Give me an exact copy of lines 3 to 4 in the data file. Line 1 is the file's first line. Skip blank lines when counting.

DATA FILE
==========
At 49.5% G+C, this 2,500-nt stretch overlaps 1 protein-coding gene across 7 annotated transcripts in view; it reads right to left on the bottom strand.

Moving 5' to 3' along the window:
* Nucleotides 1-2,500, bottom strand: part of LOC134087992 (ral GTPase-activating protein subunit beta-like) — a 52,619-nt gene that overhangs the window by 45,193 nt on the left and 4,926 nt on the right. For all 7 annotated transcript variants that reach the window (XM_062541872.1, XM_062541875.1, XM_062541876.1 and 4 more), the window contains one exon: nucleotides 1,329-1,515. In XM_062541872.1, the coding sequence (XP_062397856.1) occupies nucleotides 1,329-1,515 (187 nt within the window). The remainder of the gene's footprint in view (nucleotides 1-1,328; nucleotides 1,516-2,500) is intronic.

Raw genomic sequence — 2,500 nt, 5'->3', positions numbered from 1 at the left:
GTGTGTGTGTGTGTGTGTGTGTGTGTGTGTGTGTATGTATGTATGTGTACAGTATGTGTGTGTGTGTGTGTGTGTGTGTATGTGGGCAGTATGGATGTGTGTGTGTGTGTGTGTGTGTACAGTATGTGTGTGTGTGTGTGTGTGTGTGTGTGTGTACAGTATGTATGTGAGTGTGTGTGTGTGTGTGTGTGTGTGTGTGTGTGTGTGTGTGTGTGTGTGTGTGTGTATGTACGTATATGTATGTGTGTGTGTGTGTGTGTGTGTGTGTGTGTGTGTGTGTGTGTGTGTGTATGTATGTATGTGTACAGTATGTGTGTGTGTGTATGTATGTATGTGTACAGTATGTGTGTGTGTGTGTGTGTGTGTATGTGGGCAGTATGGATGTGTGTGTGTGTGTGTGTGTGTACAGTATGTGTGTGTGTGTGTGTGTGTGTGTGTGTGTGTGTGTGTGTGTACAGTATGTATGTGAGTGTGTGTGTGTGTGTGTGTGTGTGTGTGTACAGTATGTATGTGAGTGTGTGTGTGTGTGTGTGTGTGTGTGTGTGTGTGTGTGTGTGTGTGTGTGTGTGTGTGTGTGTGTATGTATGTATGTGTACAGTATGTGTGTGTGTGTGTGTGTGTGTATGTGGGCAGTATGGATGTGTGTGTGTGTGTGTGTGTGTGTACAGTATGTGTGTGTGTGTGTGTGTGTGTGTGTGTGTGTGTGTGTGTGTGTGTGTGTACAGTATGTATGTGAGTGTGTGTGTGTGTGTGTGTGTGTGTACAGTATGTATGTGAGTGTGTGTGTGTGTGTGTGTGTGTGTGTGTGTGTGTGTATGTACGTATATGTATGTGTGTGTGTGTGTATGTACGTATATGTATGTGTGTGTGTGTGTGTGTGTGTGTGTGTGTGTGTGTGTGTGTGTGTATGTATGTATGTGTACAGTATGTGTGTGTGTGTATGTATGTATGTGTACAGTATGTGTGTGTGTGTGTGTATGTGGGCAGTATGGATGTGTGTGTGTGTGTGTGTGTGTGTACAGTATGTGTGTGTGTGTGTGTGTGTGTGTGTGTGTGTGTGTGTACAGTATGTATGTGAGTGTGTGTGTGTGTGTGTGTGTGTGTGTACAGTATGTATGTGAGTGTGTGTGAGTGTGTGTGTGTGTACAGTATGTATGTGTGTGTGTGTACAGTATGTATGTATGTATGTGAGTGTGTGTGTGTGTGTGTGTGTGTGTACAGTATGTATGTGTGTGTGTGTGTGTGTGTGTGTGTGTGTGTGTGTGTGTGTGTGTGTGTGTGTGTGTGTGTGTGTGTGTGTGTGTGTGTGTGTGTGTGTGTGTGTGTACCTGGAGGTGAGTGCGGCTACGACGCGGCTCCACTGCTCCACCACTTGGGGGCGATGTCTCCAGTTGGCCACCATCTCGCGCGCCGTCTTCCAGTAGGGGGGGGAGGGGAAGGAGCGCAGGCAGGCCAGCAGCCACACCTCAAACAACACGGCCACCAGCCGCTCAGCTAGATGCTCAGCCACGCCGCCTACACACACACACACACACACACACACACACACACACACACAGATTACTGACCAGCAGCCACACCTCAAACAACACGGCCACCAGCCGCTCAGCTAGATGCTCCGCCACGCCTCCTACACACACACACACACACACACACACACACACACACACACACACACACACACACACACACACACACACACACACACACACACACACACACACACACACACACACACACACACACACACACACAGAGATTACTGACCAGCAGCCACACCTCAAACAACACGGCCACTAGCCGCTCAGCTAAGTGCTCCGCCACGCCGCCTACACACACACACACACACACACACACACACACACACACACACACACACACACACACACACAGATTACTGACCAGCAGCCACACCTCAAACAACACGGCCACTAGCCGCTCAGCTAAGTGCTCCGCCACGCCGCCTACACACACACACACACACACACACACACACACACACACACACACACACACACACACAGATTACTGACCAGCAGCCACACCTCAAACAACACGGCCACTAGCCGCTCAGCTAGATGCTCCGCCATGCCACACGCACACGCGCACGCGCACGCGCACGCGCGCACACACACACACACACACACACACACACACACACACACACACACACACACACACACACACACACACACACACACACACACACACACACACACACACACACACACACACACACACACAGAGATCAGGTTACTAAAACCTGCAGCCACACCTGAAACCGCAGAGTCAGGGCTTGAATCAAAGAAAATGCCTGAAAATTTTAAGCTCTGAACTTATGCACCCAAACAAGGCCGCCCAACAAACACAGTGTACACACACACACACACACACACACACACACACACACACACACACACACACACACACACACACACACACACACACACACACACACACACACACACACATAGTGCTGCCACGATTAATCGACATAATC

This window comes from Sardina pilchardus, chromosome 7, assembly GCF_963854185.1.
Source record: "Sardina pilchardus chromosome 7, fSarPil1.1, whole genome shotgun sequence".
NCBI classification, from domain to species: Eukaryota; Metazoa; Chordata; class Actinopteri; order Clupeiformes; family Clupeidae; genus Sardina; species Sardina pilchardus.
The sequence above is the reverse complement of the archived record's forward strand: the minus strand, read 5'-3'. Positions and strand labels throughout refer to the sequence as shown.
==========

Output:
* Nucleotides 1-2,500, bottom strand: part of LOC134087992 (ral GTPase-activating protein subunit beta-like) — a 52,619-nt gene that overhangs the window by 45,193 nt on the left and 4,926 nt on the right. For all 7 annotated transcript variants that reach the window (XM_062541872.1, XM_062541875.1, XM_062541876.1 and 4 more), the window contains one exon: nucleotides 1,329-1,515. In XM_062541872.1, the coding sequence (XP_062397856.1) occupies nucleotides 1,329-1,515 (187 nt within the window). The remainder of the gene's footprint in view (nucleotides 1-1,328; nucleotides 1,516-2,500) is intronic.

Raw genomic sequence — 2,500 nt, 5'->3', positions numbered from 1 at the left: